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Saturday, 29 January, 2000, 22:30 GMT
Europe's media bristle over Haider
The prospect of Joerg Haider's Freedom Party becoming part of the new Austrian Government has been met with concern by the press elsewhere in Europe, while Austrian newspapers have criticised what they regard as the unjustified attacks on their country.
"Austria is about to score a sad first in the European Union with the participation in government of a demagogic and xenophobic party whose leader not long ago sang the praises of the 'employment policy' carried out in Hitler's Reich," said France's Le Monde.
The paper described it as "far from reassuring" that the party had come second in last October's parliamentary elections.
This, it said, "flattered the basest feelings of a people whose living standards are among the highest in Europe but who would no longer put up with the socialists and conservatives continuing to share power and the material fruits of power".
The Liberation newspaper was puzzled by what it called Austrians' apathy in the face of the rise of the far right.
"While the international community has already reacted strongly to the possibility of seeing the far right in government, in Austria itself there has been little or no response," it said, adding that local media were simply "recording developments".
Italy's Corriere Della Sera noted that the 1986 Nobel peace laureate and Auschwitz survivor Elie Wiesel had pledged not to set foot in Vienna if the far-right joined the government.
"Chancellor Viktor Klima has invited me to give a conference in Austria," the paper quoted him as saying, "but if Haider's party joins the government I don't think I'll go."
The Czech daily Lidove Noviny called the Freedom Party "repugnant and unpopular" and Mr Haider a "demagogue".
But, it concluded, "when all is said and done, there is no point in the rest of the world opposing Haider, seen and feared as he is abroad as the embodiment of Nazism, because he will make it into the government eventually".
Dilemma for EU
Several papers noted the quandary in which Austrian developments had placed the EU.
"What can, what should the EU do in the face of a government in one member country which includes forces that espouse values that do not correspond with those that underpin the union?" Le Monde asked.
"The Austrian affair will have consequences for everyone. First of all for the image of the Union. It goes down badly in the middle of enlargement discussions in which the EU is repeatedly demanding that candidates adhere to its values."
Liberation noted that despite a general distaste for Mr Haider, the 15 EU members had been unable to agree on a common approach.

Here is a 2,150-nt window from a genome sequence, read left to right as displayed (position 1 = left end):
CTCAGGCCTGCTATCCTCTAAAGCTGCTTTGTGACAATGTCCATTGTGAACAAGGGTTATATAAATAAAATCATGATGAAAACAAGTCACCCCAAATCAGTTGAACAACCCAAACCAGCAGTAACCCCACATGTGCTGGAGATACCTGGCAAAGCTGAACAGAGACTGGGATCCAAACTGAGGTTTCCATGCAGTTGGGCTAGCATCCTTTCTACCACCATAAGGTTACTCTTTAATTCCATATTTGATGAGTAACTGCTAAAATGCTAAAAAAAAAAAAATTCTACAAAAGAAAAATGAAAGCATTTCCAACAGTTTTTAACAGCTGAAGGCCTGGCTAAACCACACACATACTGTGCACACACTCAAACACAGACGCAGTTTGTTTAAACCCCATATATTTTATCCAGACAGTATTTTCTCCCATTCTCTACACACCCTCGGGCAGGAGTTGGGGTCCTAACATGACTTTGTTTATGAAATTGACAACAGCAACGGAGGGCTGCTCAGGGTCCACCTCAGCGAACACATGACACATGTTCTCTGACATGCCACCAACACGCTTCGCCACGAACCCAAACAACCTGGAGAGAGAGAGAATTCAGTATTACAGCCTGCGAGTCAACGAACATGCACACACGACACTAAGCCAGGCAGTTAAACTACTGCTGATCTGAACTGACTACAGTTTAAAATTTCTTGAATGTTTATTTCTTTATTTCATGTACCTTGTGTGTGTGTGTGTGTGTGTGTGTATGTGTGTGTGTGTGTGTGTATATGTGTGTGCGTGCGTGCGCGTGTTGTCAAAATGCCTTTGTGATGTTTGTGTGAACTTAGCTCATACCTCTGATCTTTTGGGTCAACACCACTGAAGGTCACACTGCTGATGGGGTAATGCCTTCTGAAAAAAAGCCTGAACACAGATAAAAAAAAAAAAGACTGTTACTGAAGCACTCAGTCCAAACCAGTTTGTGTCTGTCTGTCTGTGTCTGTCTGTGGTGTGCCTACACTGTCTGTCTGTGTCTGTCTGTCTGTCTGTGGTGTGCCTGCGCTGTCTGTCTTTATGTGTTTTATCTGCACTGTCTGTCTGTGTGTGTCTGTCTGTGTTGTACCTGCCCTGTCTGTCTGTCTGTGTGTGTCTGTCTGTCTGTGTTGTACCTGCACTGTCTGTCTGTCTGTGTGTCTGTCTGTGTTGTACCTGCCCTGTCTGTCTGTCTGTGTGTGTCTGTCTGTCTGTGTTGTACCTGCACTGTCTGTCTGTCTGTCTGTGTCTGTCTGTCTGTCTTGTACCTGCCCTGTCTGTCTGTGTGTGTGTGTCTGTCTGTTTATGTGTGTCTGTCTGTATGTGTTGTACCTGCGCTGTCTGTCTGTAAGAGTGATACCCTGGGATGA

"The possibility of soon having to sit down at the same table as an admirer of Hitler - even if he has repented - pleases no one.
"However, the 15 have still not agreed on a common stance even if they all want to make Vienna understand that such a coalition would lead to the country's isolation."
In Austria itself, newspapers have taken umbrage at the international criticism.
"Austria is not a Nazi country," ran the headline in the popular Kronen Zeitung.
"Austria is a stable, democratic country firmly anchored in the European Union and will stay that way."
Der Standard described the foreign coverage of Mr Haider's party as "furious and without a doubt unjust". Its inclusion in a government coalition "would not immediately make Austria into a Nazi republic".
Fight for survival
The conservative Die Presse argued that the international outcry was partly motivated by political considerations.
It noted that European parties on the right and left were afraid of the impact of new populist parties.
"(Many conservatives and Christian Democrats) are, like the Social Democrats, suffering as a result of corruption, wear and tear and splits.
"From Flanders to France, they are afraid of the blossoming of the new populists on the right. For them it's not a question of Austria but of their own political survival," it said.
The paper also hit out at Austrian politicians for likening Mr Haider's party to the Nazis to safeguard their own position.
"If the Freedom Party were taboo, then no government would be possible without the Social Democratic Party," it said.
Recent statements by Austrian President Thomas Klestil "must have given poorly-informed foreigners the impression that the Freedom Party members were really such street urchins they shouldn't be allowed into the noble government palace".
BBC Monitoring (http://www.monitor.bbc.co.uk), based in Caversham in southern England, selects and translates information from radio, television, press, news agencies and the Internet from 150 countries in more than 70 languages.
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